ロボット － 進化するジャパニーズ・ヒューマノイド
Japan's popular obsession with robots may on the surface look much like its obsession with any one of a number of things originally Western.
However, with robots this is by no means the case. Pre-modern Japan, too, was fascinated by wind-up mannequins that, to all intents and purposes, were proto-robots.
Karakuri, as they were called, served tea, shot arrows, and even painted Chinese characters. Furthermore, the Japanese love affair with robots has an inner, again pre-modern, aspect in the way they mirror human beings: Japan, where the inner sanctum of every Shinto shrine is home to nothing simpler and nothing profounder than a mirror.
Tim Hornyak, a Canadian who has spent the best part of a decade in Japan, until last year devoted two to three years to examining and depicting the history, presence and significance of robots in Japan. The result is a book that was formally launched on Friday evening by Hornyak at the Tokyo Foreign Correspondent’s Club, a short walk from Ginza.
I got there in time for the opening dinner before an hour of an authoritative and pleasantly told overview of robots in Japan. The presentation was opened by foreign correspondent Dennis Normile, the president of the Correspondents' Club until this year. Tim Hornyak took it from there, kept us rapt with a lively background talk based on slides, and took a steady flow of questions at the end.
Loving the Machine: the Art and Science of Japanese Robots is 160 generous pages of engagingly narrated text and lustrous coffee-table-quality images, meticulously captioned. The book leaves nothing out in terms of scope. Robots are examined starting with the psychological effect his first encounter with one had on the author, looking at early robots as puppetry, following the flights of fancy of robot-genre pop culturalists like Osamu Tezuka (Astro Boy, et al) and Yoshiyuki Tomino (Gundam), the technological achievements represented in today’s working robots (e.g. Honda’s Asimo) and the Robot World Cup, and through to the multiple aspects of the cutting edge of robotics: humanoids ideally indistinguishable from their “masters,” or better, or worse, still, masters of their “masters.”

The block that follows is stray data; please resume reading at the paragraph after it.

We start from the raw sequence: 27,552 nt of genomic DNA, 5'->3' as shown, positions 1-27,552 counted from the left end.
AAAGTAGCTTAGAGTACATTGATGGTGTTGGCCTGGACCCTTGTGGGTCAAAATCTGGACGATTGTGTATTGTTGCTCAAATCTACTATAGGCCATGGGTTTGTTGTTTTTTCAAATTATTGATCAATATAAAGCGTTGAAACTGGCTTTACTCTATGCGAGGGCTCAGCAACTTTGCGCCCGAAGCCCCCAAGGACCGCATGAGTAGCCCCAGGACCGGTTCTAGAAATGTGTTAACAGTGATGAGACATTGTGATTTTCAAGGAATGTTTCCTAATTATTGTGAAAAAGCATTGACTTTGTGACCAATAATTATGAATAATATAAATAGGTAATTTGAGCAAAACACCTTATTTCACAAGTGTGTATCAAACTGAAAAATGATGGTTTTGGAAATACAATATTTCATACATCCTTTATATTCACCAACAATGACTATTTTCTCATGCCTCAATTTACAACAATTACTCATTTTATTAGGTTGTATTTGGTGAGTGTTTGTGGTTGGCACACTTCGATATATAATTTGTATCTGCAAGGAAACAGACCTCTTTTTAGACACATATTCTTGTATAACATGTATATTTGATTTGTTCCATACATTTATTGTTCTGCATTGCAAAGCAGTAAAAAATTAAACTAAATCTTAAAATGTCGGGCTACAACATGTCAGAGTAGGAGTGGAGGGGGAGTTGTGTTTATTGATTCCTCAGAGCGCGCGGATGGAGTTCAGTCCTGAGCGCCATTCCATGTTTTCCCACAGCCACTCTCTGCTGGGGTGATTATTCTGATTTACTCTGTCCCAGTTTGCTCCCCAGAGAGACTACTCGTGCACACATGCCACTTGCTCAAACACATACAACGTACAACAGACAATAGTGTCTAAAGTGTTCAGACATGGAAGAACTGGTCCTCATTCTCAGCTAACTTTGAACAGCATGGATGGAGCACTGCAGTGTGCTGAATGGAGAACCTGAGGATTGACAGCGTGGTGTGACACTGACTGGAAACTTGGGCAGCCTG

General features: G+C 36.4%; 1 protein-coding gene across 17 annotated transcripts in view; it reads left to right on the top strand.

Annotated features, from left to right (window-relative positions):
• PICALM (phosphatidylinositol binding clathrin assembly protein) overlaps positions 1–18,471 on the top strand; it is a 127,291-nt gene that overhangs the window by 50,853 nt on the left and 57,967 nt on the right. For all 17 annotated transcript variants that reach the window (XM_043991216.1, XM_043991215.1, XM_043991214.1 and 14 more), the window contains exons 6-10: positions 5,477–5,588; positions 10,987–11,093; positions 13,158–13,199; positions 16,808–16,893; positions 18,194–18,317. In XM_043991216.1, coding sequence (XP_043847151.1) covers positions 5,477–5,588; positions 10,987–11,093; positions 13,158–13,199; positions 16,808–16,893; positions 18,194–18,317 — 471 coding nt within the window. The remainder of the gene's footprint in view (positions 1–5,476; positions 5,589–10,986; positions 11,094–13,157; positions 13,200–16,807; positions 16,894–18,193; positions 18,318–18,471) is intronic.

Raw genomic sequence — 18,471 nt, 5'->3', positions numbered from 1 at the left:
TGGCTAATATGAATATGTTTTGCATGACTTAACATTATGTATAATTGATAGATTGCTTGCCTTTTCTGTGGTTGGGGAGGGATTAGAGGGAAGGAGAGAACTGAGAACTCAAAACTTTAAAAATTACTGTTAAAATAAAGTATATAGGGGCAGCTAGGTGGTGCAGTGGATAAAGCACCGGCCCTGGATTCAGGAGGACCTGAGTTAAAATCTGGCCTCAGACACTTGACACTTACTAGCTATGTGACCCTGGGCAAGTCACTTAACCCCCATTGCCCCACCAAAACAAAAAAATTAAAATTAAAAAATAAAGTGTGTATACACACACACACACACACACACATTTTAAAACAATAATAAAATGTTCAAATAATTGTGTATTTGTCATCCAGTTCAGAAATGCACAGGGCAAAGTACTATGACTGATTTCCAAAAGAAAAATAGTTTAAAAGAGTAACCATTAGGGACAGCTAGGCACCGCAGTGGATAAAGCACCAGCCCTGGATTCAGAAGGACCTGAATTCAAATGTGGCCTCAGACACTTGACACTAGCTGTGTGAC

This book is engaging whether you’ve given robots much thought in your life or not. The look of the book invites you to leaf through for the thought-out quality of it, and once you’re in, the artistry of the images alone is enough to keep you there. The story is told crisply and elegantly and sizzles with the fascination the author has for the topic.
The ideal present. Wrap it up quick, though: it'll never get to them otherwise!
Loving the Machine - full book review - buy on Amazon
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Saturday, September 01, 2007
ロボット － 進化するジャパニーズ・ヒューマノイド
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